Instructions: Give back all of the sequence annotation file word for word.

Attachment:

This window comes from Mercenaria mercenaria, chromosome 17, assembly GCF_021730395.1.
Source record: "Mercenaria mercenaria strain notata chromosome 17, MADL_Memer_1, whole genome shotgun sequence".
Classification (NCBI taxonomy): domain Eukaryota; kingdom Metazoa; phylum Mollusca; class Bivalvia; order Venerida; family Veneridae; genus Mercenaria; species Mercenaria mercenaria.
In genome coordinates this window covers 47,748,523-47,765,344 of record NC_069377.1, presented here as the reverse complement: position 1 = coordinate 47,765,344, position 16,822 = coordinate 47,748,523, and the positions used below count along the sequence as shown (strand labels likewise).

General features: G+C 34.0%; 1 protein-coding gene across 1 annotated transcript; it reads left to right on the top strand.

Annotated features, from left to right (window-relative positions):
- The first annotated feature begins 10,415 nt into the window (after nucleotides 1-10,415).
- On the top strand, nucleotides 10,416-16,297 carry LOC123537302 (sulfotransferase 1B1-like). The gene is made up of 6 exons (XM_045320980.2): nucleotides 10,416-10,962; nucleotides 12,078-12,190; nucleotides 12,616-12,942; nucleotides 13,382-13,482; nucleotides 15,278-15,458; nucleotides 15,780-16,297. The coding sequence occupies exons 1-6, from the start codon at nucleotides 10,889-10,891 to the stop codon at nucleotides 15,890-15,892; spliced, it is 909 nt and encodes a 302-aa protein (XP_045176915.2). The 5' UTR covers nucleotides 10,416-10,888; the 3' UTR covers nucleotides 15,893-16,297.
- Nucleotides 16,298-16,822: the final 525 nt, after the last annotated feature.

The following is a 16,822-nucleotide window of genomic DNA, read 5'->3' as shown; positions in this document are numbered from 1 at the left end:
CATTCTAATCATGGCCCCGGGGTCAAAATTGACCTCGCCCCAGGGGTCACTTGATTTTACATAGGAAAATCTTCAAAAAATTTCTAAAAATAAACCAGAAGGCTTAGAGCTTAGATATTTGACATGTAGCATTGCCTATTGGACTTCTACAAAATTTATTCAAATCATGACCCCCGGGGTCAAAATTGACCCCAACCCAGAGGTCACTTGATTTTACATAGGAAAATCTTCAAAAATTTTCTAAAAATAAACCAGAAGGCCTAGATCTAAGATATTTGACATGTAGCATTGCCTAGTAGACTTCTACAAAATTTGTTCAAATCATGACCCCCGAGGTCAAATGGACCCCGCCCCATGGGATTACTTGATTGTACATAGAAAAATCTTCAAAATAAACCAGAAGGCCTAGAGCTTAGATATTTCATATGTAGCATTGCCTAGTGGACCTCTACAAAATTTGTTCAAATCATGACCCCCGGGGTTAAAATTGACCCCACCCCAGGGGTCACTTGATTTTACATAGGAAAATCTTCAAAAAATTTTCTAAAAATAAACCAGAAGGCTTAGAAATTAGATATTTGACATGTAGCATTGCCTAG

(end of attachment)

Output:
This window comes from Mercenaria mercenaria, chromosome 17, assembly GCF_021730395.1.
Source record: "Mercenaria mercenaria strain notata chromosome 17, MADL_Memer_1, whole genome shotgun sequence".
Classification (NCBI taxonomy): domain Eukaryota; kingdom Metazoa; phylum Mollusca; class Bivalvia; order Venerida; family Veneridae; genus Mercenaria; species Mercenaria mercenaria.
In genome coordinates this window covers 47,748,523-47,765,344 of record NC_069377.1, presented here as the reverse complement: position 1 = coordinate 47,765,344, position 16,822 = coordinate 47,748,523, and the positions used below count along the sequence as shown (strand labels likewise).

General features: G+C 34.0%; 1 protein-coding gene across 1 annotated transcript; it reads left to right on the top strand.

Annotated features, from left to right (window-relative positions):
- The first annotated feature begins 10,415 nt into the window (after nucleotides 1-10,415).
- On the top strand, nucleotides 10,416-16,297 carry LOC123537302 (sulfotransferase 1B1-like). The gene is made up of 6 exons (XM_045320980.2): nucleotides 10,416-10,962; nucleotides 12,078-12,190; nucleotides 12,616-12,942; nucleotides 13,382-13,482; nucleotides 15,278-15,458; nucleotides 15,780-16,297. The coding sequence occupies exons 1-6, from the start codon at nucleotides 10,889-10,891 to the stop codon at nucleotides 15,890-15,892; spliced, it is 909 nt and encodes a 302-aa protein (XP_045176915.2). The 5' UTR covers nucleotides 10,416-10,888; the 3' UTR covers nucleotides 15,893-16,297.
- Nucleotides 16,298-16,822: the final 525 nt, after the last annotated feature.

The following is a 16,822-nucleotide window of genomic DNA, read 5'->3' as shown; positions in this document are numbered from 1 at the left end:
CATTCTAATCATGGCCCCGGGGTCAAAATTGACCTCGCCCCAGGGGTCACTTGATTTTACATAGGAAAATCTTCAAAAAATTTCTAAAAATAAACCAGAAGGCTTAGAGCTTAGATATTTGACATGTAGCATTGCCTATTGGACTTCTACAAAATTTATTCAAATCATGACCCCCGGGGTCAAAATTGACCCCAACCCAGAGGTCACTTGATTTTACATAGGAAAATCTTCAAAAATTTTCTAAAAATAAACCAGAAGGCCTAGATCTAAGATATTTGACATGTAGCATTGCCTAGTAGACTTCTACAAAATTTGTTCAAATCATGACCCCCGAGGTCAAATGGACCCCGCCCCATGGGATTACTTGATTGTACATAGAAAAATCTTCAAAATAAACCAGAAGGCCTAGAGCTTAGATATTTCATATGTAGCATTGCCTAGTGGACCTCTACAAAATTTGTTCAAATCATGACCCCCGGGGTTAAAATTGACCCCACCCCAGGGGTCACTTGATTTTACATAGGAAAATCTTCAAAAAATTTTCTAAAAATAAACCAGAAGGCTTAGAAATTAGATATTTGACATGTAGCATTGCCTAG